Up to 120,000 deaths from the new coronavirus (Covid-19) may have already been averted in 11 countries according to an analysis by researchers at Imperial College London.
By calculating the impact of measures taken by 11 countries across Europe, researchers found that between 21,000 and 120,000 lives have potentially been saved already since "many European countries have implemented unprecedented non-pharmaceutical interventions including case isolation, the closure of schools and universities, banning of mass gatherings and/or public events, and most recently, widescale social distancing including local and national lockdowns," as they pointed out.
"There remains a high level of uncertainty in these estimates. It is too early to detect substantial intervention impact in many countries at earlier stages of their epidemic (e.g. Germany, UK, Norway). Many interventions have occurred only recently, and their effects have not yet been fully observed due to the time lag between infection and death," the researchers said.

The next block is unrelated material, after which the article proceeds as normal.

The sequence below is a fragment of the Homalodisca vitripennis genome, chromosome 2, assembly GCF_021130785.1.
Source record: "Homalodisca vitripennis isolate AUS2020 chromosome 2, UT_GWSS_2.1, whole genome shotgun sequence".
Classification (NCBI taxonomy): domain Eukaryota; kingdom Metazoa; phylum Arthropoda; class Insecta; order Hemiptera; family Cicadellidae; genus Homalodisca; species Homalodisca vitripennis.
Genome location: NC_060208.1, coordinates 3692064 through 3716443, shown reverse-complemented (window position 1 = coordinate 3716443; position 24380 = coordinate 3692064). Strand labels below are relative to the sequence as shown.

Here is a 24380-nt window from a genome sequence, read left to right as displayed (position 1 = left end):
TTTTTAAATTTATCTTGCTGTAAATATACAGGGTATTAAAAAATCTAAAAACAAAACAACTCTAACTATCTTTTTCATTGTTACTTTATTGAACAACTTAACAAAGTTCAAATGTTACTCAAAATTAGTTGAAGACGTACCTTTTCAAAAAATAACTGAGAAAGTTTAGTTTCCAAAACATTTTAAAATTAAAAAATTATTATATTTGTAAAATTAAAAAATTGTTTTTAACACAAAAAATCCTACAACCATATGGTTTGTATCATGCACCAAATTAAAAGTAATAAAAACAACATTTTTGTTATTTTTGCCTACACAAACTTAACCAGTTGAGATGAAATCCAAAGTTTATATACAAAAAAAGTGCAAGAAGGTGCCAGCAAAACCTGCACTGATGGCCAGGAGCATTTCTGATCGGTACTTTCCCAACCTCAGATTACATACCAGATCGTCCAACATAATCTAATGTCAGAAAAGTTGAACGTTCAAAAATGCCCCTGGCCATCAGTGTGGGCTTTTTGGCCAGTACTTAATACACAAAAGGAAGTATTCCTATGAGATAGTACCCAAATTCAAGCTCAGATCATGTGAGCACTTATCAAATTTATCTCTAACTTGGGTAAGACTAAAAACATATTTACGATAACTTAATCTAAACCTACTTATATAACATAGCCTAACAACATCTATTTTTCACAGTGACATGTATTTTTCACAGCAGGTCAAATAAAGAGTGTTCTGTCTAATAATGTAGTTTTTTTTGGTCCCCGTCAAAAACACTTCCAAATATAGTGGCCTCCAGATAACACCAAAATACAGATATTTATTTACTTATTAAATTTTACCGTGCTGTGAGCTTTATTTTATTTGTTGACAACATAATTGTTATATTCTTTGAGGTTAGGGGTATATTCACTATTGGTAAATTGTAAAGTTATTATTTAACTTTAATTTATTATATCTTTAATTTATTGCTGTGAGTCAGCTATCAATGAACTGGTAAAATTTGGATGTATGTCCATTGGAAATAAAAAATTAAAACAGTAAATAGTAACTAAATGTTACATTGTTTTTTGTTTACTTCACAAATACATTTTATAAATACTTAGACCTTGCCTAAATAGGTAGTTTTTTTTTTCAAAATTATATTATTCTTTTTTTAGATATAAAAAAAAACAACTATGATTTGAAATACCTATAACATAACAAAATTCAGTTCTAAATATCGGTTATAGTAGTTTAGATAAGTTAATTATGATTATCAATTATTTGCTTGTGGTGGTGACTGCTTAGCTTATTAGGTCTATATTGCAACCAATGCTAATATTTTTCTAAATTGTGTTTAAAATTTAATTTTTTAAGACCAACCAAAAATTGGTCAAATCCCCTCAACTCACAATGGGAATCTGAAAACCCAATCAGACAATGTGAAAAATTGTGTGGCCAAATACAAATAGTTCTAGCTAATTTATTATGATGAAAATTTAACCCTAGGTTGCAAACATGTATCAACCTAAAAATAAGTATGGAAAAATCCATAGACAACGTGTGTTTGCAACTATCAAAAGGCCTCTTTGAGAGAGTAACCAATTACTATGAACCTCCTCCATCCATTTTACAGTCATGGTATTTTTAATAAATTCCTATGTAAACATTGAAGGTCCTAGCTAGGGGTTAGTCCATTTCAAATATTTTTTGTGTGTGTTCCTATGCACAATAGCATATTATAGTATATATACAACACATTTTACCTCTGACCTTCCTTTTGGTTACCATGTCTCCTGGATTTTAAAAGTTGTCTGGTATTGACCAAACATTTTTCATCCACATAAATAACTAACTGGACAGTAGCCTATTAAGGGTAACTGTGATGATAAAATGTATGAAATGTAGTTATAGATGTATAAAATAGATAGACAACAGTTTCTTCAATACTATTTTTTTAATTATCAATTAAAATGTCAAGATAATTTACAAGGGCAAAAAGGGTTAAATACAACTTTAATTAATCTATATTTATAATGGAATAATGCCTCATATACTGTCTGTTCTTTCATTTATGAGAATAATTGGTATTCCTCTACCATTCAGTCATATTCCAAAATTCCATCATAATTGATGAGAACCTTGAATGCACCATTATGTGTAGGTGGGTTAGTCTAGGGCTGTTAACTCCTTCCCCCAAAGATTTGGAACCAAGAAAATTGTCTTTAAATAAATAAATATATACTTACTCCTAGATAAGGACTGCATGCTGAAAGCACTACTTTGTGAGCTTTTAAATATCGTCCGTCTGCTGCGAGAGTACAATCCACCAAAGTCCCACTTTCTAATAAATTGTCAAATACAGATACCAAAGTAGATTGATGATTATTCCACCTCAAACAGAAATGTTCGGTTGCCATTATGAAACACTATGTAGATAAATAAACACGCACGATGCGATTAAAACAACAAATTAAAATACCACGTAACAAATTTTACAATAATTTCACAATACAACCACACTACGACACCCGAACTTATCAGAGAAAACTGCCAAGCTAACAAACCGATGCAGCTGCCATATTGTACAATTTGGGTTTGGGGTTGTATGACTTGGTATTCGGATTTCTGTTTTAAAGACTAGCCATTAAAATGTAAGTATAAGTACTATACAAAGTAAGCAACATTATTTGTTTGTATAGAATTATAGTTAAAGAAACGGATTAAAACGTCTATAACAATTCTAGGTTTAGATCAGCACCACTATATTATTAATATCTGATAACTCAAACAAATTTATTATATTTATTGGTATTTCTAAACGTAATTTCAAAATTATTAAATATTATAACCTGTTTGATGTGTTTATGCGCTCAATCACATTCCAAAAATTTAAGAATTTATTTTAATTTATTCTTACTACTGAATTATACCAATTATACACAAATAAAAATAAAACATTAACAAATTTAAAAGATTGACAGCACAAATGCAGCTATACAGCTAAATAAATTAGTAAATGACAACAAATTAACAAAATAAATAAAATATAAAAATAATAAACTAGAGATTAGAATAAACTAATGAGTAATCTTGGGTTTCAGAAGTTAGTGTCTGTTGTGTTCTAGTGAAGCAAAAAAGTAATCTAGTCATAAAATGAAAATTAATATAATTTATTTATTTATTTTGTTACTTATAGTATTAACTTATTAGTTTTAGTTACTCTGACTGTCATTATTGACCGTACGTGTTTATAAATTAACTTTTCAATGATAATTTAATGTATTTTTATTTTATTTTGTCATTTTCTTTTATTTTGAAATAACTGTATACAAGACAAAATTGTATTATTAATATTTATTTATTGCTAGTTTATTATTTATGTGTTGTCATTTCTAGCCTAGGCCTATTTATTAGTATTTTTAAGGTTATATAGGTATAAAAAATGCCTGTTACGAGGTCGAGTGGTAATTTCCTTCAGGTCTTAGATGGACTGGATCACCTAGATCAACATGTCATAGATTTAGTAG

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"Our results suggest that interventions such as social distancing or lockdowns have already saved many lives and will continue to save lives,” said Professor Axel Gandy, Chair of Statistics within the Department of Mathematics and one of the analysis' many authors. “The impact of the pandemic is extreme - but it would have been much worse without the interventions. Keeping interventions in place is crucial for controlling it.”
Belgium was one of the countries investigated in the study, with an estimated 560 lives saved since the start of the far-reaching measures enforced since 18 March. Taking into account the margin of error, the real number of lives saved could be anywhere between 160 and 1,500.
Around 3,7% of the Belgian population has contracted coronavirus according to their calculations, though that number's probability interval ranges from 1,3% to 9,7%. The average across all 11 countries is around 3,87% of the population.
The Brussels Times